Madison Fire Station #11|
PLUNKETT RAYSICH ARCHITECTS, LLP
2310 Crossroads Drive, Suite 200, Madison, WI 53718
Total Square Feet:
Nov 2004 to Oct 2005
STRUCTURAL ENGINEER: Pierce Engineers, Inc. - 10 West Mifflin Street, Suite 205, Madison, WI 53703
GENERAL CONTRACTOR: Miron Construction Company, Inc. - 1471 McMahon Drive, Neenah, WI 54956
MECHANICAL & ELECTRICAL ENGINEER: Hein Engineering Group - 319 West Beltline Highway, #111, Madison, WI 53713
On the fringe of Madison's east side, a new fire station stretches across the developing prairie, the first building in a walkable neighborhood of commercial, retail, and residential projects. The owner's program for this fire station consists of a 4,000-square-foot apparatus room for six vehicles including engines, ladder truck, and EMT vehicles. Support space lines both sides of the floor, while six overhead doors allow drive-through capability. A watch room sits prominently at the front of the space, with views inside swell as outside across the drive-out apron. Three officers quarters and eight sleeping quarters are served by a day-lit exercise room, kitchen and dining area with a south-facing outdoor terrace. A windowless dayroom occupies the center of the station, functioning’s a dark box for television viewing. Finally, the owner's program includes a community room, with a dedicated public entrance.
The fire station sits on a sloping tapered site, defined by four urban streets with sidewalks. Its main facade and entrance face east, along the neighborhood's entrance boulevard, Crossing Place. Its north facade, anchored by the community room, tightly aligns with the edge of Grand Crossing Road, the main east-west route within the neighborhood. The parking and apparatus entrance lie adjacent to Morgan Way, a short connector street, while the pergola-covered terrace overlooks Nelson Road, the main traffic artery.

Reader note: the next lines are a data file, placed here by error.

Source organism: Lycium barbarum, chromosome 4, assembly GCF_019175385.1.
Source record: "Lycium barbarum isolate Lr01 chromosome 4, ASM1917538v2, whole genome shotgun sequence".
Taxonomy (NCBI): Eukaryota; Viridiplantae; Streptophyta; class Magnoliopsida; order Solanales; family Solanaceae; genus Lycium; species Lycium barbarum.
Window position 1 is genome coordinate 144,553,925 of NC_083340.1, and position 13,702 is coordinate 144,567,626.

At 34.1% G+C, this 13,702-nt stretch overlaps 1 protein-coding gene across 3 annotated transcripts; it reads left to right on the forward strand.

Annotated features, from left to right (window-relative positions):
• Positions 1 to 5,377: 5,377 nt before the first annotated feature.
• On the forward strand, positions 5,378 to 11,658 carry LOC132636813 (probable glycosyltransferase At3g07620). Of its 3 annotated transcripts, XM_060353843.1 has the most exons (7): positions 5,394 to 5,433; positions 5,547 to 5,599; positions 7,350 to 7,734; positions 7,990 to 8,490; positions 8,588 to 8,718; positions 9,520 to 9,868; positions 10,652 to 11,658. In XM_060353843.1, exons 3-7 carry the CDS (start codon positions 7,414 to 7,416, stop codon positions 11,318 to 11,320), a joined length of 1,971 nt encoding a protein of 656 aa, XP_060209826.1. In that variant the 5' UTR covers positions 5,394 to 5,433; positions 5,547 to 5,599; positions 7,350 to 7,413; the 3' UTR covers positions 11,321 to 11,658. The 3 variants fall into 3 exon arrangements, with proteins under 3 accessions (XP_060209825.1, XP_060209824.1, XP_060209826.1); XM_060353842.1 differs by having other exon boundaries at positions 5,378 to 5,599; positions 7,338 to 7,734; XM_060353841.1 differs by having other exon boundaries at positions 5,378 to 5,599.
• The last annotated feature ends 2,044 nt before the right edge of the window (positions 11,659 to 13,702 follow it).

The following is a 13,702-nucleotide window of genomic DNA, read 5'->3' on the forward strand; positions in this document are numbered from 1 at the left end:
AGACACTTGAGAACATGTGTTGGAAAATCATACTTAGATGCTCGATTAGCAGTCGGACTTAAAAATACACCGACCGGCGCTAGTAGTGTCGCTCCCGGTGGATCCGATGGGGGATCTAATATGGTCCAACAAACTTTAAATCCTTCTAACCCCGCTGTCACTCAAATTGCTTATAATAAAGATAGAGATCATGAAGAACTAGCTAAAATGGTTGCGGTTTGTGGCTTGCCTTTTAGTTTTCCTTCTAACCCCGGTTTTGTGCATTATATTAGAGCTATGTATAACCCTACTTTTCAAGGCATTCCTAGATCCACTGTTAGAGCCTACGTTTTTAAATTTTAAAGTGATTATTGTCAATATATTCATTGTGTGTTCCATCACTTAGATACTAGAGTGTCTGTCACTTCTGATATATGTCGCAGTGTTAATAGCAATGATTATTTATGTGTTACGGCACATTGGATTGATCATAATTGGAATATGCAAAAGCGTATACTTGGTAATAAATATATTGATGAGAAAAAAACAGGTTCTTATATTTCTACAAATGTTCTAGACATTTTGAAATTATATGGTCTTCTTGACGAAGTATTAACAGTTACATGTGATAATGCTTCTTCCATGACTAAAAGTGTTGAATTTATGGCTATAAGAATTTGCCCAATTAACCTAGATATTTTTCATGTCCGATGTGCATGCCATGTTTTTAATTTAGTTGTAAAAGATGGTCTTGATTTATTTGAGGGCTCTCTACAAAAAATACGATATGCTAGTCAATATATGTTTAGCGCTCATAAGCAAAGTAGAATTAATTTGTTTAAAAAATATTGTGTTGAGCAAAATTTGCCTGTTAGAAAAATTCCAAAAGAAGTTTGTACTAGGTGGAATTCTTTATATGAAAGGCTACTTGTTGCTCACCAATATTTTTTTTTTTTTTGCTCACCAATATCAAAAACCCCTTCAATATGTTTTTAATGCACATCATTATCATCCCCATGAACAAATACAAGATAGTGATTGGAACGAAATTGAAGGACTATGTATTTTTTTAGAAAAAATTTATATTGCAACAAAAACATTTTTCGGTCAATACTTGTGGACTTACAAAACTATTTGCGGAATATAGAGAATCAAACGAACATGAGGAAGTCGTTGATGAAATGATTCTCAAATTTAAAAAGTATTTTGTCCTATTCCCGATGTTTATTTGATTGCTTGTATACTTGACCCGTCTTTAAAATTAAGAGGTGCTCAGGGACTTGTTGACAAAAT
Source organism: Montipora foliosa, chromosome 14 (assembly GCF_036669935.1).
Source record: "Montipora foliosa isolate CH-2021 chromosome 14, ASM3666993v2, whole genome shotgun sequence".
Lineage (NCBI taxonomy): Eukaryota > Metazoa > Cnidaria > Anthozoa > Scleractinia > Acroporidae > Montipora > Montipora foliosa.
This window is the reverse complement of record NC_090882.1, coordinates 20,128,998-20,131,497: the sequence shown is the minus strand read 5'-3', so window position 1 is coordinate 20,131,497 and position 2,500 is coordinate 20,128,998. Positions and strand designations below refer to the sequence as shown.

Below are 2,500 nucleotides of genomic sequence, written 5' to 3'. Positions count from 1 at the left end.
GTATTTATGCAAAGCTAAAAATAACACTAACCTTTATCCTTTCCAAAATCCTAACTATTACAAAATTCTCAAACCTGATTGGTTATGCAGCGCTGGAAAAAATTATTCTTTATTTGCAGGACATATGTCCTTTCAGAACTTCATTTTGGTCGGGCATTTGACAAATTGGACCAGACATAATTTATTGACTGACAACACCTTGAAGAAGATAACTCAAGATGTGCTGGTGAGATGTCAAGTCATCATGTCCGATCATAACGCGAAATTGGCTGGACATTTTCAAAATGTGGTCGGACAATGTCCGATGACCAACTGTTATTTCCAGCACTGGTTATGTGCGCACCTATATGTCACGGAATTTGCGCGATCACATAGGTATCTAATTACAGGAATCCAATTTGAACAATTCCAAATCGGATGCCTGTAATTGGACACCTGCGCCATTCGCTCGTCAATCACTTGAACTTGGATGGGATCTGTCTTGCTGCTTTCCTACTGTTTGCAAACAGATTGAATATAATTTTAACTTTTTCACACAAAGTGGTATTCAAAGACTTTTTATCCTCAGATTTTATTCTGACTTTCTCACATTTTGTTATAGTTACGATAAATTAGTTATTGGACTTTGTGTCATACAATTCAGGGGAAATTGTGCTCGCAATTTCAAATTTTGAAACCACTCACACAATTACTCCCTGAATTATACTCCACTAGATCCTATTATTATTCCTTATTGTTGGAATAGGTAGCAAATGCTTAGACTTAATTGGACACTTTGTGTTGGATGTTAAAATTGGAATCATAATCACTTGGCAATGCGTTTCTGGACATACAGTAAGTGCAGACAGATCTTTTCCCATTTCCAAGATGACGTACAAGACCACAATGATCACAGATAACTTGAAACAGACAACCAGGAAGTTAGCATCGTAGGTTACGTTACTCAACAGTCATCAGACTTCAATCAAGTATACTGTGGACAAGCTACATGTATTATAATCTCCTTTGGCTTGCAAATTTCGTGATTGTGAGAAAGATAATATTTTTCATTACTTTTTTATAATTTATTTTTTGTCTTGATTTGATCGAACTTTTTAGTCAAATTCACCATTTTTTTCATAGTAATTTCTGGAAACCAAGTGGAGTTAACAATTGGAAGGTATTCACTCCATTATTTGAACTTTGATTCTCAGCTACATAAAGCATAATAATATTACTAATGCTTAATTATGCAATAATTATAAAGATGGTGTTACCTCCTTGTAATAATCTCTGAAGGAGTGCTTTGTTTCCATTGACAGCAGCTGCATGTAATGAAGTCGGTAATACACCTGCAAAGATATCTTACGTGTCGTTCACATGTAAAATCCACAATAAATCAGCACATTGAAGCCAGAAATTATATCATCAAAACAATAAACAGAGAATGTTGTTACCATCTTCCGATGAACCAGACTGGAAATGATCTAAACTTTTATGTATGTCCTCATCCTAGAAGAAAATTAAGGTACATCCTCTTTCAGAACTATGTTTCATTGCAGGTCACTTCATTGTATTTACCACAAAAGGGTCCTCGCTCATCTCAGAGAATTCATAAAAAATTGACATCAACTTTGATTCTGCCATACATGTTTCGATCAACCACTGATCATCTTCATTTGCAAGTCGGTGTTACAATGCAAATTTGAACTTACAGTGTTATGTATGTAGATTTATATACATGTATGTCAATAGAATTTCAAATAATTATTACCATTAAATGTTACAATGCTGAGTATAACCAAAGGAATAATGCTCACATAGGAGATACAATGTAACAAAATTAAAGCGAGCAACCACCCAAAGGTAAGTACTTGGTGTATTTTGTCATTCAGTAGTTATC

The building's position on the site is influenced by two major factors. First, the site's rolling terrain forces the building away from the northeast corner to allow for a shallow drive-out apron. The apron would have been too steep for exiting rescue vehicles if the building were close to the corner. Second, a large detention basin that drains a portion of the neighborhood occupies one-fourth of the site, forcing the building away from the southeast corner. The entire wetland perimeter is planted with prairie grasses, minimizing the overall impact of mowing and watering. All storm water from the building and 18-stall parking area is directed to and filtered by this natural amenity.
The design solution seeks to integrate disparate programmatic elements in a planar composition of brick, glass, and aluminum, communicating a restrained civic presence. Serving firefighters and the public, the fire station conveys importance without being pretentious. Large volumes, like the apparatus room, are broken down with transparency and thin planes while smaller volumes, like the officer's quarters, are rendered more massively, thus carefully balancing the fire station’s different elements. To add more stature and permanence to this one story structure, an oversized aluminum pergola stands above the watch room, directing focus to the main entrance. While site and functional constraints push the building away from its corners, the edge-hugging community room employs pedestrian-friendly canopies, signage, and lighting to address its urban context. This metal and brick box is flanked on either side by double rows of canopy trees, which when mature, will extend a denser urban edge to each corner.
DIV 04: Brick: Glen Gery.
DIV 07: Metal Roof: Firestone
Metals®/UnaClad®; Membrane: Carlisle SynTec, Johns Manville.
DIV 08: Entrances & Storefronts, Windows: Kawneer.
DIV 09: Carpet: Lees.
DIV 10: Sunshades: Greenheck.
DIV 16: Lighting: Lithonia, Visa.